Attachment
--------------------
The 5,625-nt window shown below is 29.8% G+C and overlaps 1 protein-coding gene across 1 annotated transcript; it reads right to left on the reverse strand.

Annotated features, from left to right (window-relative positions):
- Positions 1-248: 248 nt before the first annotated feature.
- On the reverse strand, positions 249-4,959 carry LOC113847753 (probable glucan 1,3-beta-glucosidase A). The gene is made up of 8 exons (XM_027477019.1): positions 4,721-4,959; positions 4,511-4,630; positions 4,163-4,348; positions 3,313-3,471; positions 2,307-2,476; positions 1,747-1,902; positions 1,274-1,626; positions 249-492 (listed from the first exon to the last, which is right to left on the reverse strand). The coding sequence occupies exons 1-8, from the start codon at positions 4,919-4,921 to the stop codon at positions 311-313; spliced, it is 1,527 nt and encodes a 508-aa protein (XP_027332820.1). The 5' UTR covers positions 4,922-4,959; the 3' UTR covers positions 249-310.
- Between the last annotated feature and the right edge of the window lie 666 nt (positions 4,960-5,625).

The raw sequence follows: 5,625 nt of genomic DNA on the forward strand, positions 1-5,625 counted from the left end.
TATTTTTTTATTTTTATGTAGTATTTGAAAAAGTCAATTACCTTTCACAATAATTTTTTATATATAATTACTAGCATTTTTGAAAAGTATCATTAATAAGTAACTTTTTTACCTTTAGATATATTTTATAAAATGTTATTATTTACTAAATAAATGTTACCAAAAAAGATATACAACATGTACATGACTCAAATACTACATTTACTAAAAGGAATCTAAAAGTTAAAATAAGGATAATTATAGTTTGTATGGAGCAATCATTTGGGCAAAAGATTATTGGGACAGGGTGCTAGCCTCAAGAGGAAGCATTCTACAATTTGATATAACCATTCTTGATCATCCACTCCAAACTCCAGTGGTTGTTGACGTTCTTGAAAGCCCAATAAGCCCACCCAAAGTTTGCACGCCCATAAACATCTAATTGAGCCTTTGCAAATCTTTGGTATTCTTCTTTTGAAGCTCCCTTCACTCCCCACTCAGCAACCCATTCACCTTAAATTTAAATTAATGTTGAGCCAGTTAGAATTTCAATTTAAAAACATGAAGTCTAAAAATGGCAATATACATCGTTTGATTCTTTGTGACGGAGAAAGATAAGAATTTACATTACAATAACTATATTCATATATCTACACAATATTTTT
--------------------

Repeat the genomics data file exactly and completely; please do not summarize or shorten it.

The 5,625-nt window shown below is 29.8% G+C and overlaps 1 protein-coding gene across 1 annotated transcript; it reads right to left on the reverse strand.

Annotated features, from left to right (window-relative positions):
- Positions 1-248: 248 nt before the first annotated feature.
- On the reverse strand, positions 249-4,959 carry LOC113847753 (probable glucan 1,3-beta-glucosidase A). The gene is made up of 8 exons (XM_027477019.1): positions 4,721-4,959; positions 4,511-4,630; positions 4,163-4,348; positions 3,313-3,471; positions 2,307-2,476; positions 1,747-1,902; positions 1,274-1,626; positions 249-492 (listed from the first exon to the last, which is right to left on the reverse strand). The coding sequence occupies exons 1-8, from the start codon at positions 4,919-4,921 to the stop codon at positions 311-313; spliced, it is 1,527 nt and encodes a 508-aa protein (XP_027332820.1). The 5' UTR covers positions 4,922-4,959; the 3' UTR covers positions 249-310.
- Between the last annotated feature and the right edge of the window lie 666 nt (positions 4,960-5,625).

The raw sequence follows: 5,625 nt of genomic DNA on the forward strand, positions 1-5,625 counted from the left end.
TATTTTTTTATTTTTATGTAGTATTTGAAAAAGTCAATTACCTTTCACAATAATTTTTTATATATAATTACTAGCATTTTTGAAAAGTATCATTAATAAGTAACTTTTTTACCTTTAGATATATTTTATAAAATGTTATTATTTACTAAATAAATGTTACCAAAAAAGATATACAACATGTACATGACTCAAATACTACATTTACTAAAAGGAATCTAAAAGTTAAAATAAGGATAATTATAGTTTGTATGGAGCAATCATTTGGGCAAAAGATTATTGGGACAGGGTGCTAGCCTCAAGAGGAAGCATTCTACAATTTGATATAACCATTCTTGATCATCCACTCCAAACTCCAGTGGTTGTTGACGTTCTTGAAAGCCCAATAAGCCCACCCAAAGTTTGCACGCCCATAAACATCTAATTGAGCCTTTGCAAATCTTTGGTATTCTTCTTTTGAAGCTCCCTTCACTCCCCACTCAGCAACCCATTCACCTTAAATTTAAATTAATGTTGAGCCAGTTAGAATTTCAATTTAAAAACATGAAGTCTAAAAATGGCAATATACATCGTTTGATTCTTTGTGACGGAGAAAGATAAGAATTTACATTACAATAACTATATTCATATATCTACACAATATTTTT